Flintshire backs Wrexham as north Wales prison site
Flintshire has declared its backing for neighbouring Wrexham to be the location for a "super" prison for north Wales.
Flintshire has been part of a campaign since 2007 to see a new prison built in the region but has no suitable sites.
Members of the council's cabinet supported Wrexham council's bid for a prison capable of holding more than 2,000 inmates on an industrial estate.
The Ministry of Justice dropped plans for a prison in Caernarfon in 2009.
There is currently no prison in north Wales, prompting concern about the impact on prisoners and their families.
London and north-west England are also in the running and Justice Secretary Chris Grayling has also announced plans for extra accommodation at HMP Parc Prison in Bridgend.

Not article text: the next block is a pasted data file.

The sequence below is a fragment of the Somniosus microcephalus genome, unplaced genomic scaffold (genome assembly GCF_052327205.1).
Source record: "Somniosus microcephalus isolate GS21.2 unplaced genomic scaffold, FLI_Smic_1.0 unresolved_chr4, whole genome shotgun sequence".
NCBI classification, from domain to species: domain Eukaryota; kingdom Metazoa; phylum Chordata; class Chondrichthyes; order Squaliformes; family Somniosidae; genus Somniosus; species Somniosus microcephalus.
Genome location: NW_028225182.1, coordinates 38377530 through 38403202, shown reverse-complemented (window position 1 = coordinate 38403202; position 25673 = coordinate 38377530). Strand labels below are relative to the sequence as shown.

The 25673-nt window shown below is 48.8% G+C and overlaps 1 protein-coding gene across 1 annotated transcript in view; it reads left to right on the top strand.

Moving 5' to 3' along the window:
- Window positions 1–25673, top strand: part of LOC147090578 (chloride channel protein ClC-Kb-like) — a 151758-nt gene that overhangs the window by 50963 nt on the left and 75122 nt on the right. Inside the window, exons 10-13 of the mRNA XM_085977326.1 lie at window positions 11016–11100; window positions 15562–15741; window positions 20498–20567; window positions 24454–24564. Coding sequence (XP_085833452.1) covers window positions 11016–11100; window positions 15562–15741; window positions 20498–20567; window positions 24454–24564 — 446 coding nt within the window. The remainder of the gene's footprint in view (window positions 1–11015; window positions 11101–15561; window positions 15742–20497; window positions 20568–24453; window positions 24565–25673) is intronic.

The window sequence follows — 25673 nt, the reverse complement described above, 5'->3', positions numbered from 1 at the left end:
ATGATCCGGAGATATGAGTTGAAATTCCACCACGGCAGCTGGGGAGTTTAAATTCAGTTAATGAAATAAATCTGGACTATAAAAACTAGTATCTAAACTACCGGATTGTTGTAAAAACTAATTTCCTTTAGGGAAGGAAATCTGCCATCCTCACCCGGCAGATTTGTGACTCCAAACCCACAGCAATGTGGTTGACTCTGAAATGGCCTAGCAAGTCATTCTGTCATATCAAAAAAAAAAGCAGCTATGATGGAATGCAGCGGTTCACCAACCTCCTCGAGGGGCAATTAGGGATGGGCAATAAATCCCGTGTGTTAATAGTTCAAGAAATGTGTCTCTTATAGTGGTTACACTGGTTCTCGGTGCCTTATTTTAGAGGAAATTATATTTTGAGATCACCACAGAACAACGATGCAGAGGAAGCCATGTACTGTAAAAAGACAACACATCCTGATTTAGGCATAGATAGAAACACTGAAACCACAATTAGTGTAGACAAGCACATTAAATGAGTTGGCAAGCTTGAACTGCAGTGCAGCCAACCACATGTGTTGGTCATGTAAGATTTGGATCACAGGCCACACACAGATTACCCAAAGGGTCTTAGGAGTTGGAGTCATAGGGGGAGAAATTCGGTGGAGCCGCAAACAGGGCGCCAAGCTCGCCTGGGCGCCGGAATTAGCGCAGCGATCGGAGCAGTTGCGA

Two potential sites have been identified in Wrexham for a prison, at Kingmoor Park and the former Firestone factory site, both on Wrexham Industrial Estate.
Flintshire cabinet members said they favoured the Firestone site, which has also won the support of First Minister Carwyn Jones.
Council leader Aaron Shotton, said: "We are fully behind the campaign for a prison for north Wales, which is the only area in the UK without one.
"Such a facility would allow prisoners from the region to use their first language and is likely to reduce re-offending rates.
"Not only that, it would bring considerable economic benefits to the area and could lead to over 1,000 jobs being created and a possible expected expenditure of around £47m."
Councils, health officials and emergency services have already welcomed the proposals.
Welsh Secretary David Jones has said he will press the case in the UK government cabinet.
In February, the North Wales Regional Leadership Board - which groups together council leaders and emergency services - said the size of the proposed prison means it must serve north Wales and parts of north west England and the West Midlands.